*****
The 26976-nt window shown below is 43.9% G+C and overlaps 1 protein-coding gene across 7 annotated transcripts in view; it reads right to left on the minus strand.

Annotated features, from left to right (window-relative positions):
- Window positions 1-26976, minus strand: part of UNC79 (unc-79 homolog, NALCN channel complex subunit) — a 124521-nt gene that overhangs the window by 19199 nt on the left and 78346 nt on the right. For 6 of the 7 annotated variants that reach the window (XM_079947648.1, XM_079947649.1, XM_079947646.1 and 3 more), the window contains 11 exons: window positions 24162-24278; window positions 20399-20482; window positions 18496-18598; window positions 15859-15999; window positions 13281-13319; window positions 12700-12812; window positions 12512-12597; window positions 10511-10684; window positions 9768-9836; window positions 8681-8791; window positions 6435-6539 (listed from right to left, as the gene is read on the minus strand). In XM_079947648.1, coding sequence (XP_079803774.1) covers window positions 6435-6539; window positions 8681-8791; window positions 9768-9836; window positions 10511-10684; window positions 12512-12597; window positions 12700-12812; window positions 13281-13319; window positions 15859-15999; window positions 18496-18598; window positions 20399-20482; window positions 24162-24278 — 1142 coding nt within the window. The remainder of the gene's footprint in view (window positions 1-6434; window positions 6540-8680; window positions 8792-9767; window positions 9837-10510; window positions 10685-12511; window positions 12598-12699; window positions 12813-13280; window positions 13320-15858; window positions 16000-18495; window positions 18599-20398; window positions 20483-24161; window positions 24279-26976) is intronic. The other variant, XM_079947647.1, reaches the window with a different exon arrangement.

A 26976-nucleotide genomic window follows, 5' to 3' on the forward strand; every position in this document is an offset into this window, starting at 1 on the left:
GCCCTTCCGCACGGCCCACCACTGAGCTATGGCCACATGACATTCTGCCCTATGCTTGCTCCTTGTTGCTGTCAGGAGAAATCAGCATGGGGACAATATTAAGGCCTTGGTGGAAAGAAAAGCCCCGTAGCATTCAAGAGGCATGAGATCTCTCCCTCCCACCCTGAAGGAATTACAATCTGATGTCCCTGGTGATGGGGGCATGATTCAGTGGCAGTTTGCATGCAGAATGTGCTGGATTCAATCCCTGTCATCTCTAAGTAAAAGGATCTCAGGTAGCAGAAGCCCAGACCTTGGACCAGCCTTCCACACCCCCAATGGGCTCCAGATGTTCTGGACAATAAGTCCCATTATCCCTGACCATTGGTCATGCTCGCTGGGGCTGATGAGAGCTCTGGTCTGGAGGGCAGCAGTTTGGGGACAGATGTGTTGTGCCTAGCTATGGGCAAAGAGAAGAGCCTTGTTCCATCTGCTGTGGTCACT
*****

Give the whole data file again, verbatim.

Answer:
The 26976-nt window shown below is 43.9% G+C and overlaps 1 protein-coding gene across 7 annotated transcripts in view; it reads right to left on the minus strand.

Annotated features, from left to right (window-relative positions):
- Window positions 1-26976, minus strand: part of UNC79 (unc-79 homolog, NALCN channel complex subunit) — a 124521-nt gene that overhangs the window by 19199 nt on the left and 78346 nt on the right. For 6 of the 7 annotated variants that reach the window (XM_079947648.1, XM_079947649.1, XM_079947646.1 and 3 more), the window contains 11 exons: window positions 24162-24278; window positions 20399-20482; window positions 18496-18598; window positions 15859-15999; window positions 13281-13319; window positions 12700-12812; window positions 12512-12597; window positions 10511-10684; window positions 9768-9836; window positions 8681-8791; window positions 6435-6539 (listed from right to left, as the gene is read on the minus strand). In XM_079947648.1, coding sequence (XP_079803774.1) covers window positions 6435-6539; window positions 8681-8791; window positions 9768-9836; window positions 10511-10684; window positions 12512-12597; window positions 12700-12812; window positions 13281-13319; window positions 15859-15999; window positions 18496-18598; window positions 20399-20482; window positions 24162-24278 — 1142 coding nt within the window. The remainder of the gene's footprint in view (window positions 1-6434; window positions 6540-8680; window positions 8792-9767; window positions 9837-10510; window positions 10685-12511; window positions 12598-12699; window positions 12813-13280; window positions 13320-15858; window positions 16000-18495; window positions 18599-20398; window positions 20483-24161; window positions 24279-26976) is intronic. The other variant, XM_079947647.1, reaches the window with a different exon arrangement.

A 26976-nucleotide genomic window follows, 5' to 3' on the forward strand; every position in this document is an offset into this window, starting at 1 on the left:
GCCCTTCCGCACGGCCCACCACTGAGCTATGGCCACATGACATTCTGCCCTATGCTTGCTCCTTGTTGCTGTCAGGAGAAATCAGCATGGGGACAATATTAAGGCCTTGGTGGAAAGAAAAGCCCCGTAGCATTCAAGAGGCATGAGATCTCTCCCTCCCACCCTGAAGGAATTACAATCTGATGTCCCTGGTGATGGGGGCATGATTCAGTGGCAGTTTGCATGCAGAATGTGCTGGATTCAATCCCTGTCATCTCTAAGTAAAAGGATCTCAGGTAGCAGAAGCCCAGACCTTGGACCAGCCTTCCACACCCCCAATGGGCTCCAGATGTTCTGGACAATAAGTCCCATTATCCCTGACCATTGGTCATGCTCGCTGGGGCTGATGAGAGCTCTGGTCTGGAGGGCAGCAGTTTGGGGACAGATGTGTTGTGCCTAGCTATGGGCAAAGAGAAGAGCCTTGTTCCATCTGCTGTGGTCACT